Inspiration That Will Help with Motivation

Exercise. It’s crucial to health—everyone knows this. Yet many, many people, even those who take great care with their diet, don’t do it. I’m one of them. It wasn't always like that, but that's the way it is now. I found something that provided some insight into my thinking about exercise, the thinking deep down that I'm not even consciously aware of.

RunningImage from Polyvore

An article yesterday at Whole9 included this bit:

You can do short–ish high intensity stuff sometimes, or long and hard stuff occasionally, or long, low intensity activity daily—but not daily high intensity training, or large volumes of moderate intensity training, or (god forbid) both. Unless you’re a professional athlete, of course, in which case you value performance over health. Most of us don’t fall into this category.1
[emphasis mine]

This made something go BOOM in my head. I’ve never been a professional athlete, but in my younger days I was a serious (and very good) one, involved in all kinds of school sports. Believe me, performance was no less important to me then than it is to the pros.

My BOOM realization was that this thinking has, to this day, a tremendous influence on my attitude toward exercise. For various reasons (some of them legitimate), I have not engaged in any exercise for many years. To a great extent, I think, the (until now) subconscious idea that my performance after all that time cannot match my performance at my younger peak has prevented me from even trying. If I can’t perform like I used to, right off the bat, then there’s no point in doing it at all.

Obviously, that’s not the right way to look at exercise. I’m not competing any longer, so the concern needs to be health, not performance. Sure, I’ll see performance improve over time—it has to, relative to my current non–exercising state. And there will be competition—I love sports too much not to play games from time to time as my conditioning gets better. But I can’t allow the fact that I’ll probably never be the athlete I was 30 years ago stop me from adding exercise to the enormously successful paleo nutrition I’ve adopted over the past few years.

So, thanks to my Paleostar e–friends, Melissa and Dallas, at Whole9Life for giving me that BOOM. It will be a whole lot easier to get back into exercising now that I have identified this roadblock. That identification has also put me in the right frame of mind to identify others.

P.S. The whole article is excellent, be sure to give it a read.

P.P.S. I’m not being entirely accurate when I say I never exercise. I started doing some regular walking this summer, specifically for exercise, but over the past three weeks or so I’ve all but stopped. The incessant rain has something to do with it, as does another major factor I'll be discussing in another article, but it is true that this is the first exercise I've done in a very long time.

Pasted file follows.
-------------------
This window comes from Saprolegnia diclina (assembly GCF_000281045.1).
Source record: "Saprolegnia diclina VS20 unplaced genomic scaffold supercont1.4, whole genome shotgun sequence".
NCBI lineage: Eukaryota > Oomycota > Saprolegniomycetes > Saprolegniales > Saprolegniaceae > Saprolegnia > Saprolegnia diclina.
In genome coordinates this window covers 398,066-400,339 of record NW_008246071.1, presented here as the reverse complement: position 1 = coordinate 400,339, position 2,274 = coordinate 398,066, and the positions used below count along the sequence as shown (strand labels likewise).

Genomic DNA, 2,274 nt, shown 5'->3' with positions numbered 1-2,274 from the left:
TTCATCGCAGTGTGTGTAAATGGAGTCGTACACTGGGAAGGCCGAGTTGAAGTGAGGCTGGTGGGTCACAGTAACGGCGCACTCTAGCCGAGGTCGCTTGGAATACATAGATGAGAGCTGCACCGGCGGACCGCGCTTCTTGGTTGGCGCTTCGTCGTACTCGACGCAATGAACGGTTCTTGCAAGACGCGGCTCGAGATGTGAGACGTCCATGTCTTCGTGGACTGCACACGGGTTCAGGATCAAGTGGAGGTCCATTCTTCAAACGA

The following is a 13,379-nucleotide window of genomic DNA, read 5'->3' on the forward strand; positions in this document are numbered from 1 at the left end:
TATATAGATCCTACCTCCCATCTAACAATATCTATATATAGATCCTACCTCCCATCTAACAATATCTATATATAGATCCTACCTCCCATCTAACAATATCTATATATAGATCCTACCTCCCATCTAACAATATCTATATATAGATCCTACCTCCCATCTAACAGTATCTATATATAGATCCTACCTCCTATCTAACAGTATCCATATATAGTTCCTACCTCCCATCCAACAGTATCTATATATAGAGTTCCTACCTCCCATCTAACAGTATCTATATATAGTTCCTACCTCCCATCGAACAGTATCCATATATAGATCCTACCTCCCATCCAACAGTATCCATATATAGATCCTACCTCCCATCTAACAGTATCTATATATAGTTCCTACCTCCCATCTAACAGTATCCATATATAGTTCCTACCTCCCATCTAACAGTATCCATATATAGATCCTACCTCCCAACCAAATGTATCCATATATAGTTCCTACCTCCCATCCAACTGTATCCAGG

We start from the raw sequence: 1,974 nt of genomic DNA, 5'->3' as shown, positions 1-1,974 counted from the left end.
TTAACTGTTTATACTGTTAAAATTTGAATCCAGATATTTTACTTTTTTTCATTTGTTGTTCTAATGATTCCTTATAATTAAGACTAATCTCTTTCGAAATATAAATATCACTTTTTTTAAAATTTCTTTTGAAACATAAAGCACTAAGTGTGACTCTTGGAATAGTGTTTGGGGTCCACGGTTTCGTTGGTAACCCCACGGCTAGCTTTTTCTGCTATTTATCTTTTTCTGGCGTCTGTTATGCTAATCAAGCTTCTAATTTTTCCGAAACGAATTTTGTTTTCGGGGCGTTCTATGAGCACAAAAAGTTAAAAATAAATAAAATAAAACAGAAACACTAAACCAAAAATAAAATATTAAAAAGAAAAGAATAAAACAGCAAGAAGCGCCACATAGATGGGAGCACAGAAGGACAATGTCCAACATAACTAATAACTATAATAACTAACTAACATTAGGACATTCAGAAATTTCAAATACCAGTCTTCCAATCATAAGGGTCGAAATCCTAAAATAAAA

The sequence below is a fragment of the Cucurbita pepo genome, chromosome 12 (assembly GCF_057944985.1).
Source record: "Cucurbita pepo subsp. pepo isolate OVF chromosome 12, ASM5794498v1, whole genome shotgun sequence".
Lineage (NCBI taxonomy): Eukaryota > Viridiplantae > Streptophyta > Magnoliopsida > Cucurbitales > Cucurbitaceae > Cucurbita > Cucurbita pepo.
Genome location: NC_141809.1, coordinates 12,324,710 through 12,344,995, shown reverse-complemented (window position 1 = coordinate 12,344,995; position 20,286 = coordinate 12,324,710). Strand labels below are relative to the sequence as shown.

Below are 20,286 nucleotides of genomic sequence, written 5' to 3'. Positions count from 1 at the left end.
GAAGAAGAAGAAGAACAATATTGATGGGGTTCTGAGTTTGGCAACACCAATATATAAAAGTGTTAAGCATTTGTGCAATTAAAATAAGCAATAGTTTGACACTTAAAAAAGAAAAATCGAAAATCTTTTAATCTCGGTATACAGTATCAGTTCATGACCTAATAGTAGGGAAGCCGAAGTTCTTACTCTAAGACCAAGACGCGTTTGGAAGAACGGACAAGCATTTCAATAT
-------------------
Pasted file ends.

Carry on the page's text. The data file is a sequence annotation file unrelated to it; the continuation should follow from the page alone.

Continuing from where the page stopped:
Is there anything in your thinking that’s holding you back, whether with regard to exercise or anything else you need to do to improve your life? You’re not alone (I have many). Bring it up in the comments and we’ll talk it over.


1Clark, Dallas, and Melissa Clark. The Whole9 Health Equation. Whole9. Whole9Life, 19 Sept. 2011. Web. 19 Sept. 2011.

Saturday, September 3, 2011

This Week’s Paleo Rodeo

Yee Haw!

I have joined The Paleo Rodeo:

The Paleo Rodeo is a weekly blog carnival featuring the best paleo–related posts by members of the PaleoBloggers e–mail list. ... The purpose of The Paleo Rodeo is to highlight some of the best blogging of the ever–growing paleosphere.

Issue #76 is available at Modern Paleo. Look for my link in the long list of great posts!

Wednesday, August 31, 2011

Made of Yum: Primal Palate’s Sweet Potato Fries

First in a Series

We introduce our Made of Yum™ recipe series with something simple, special, and spectacular! Unfortunately, although I love to, I don’t get to cook nearly as often as I would like. That is, I cook every day, but (being a long–time member of the Noble Bachelor Ranks1) really only for myself. Other than whipping up something quick on the griddle or grill I appear to be genetically incapable of cooking for less than eight people. I suppose I could make a lot and have leftovers, but it just doesn’t occur to me to do it that way. So, both to share something wonderful and to help me be more insipred to cook better food more often, I’m presenting here the first in a series of Paleo–inspired recipes.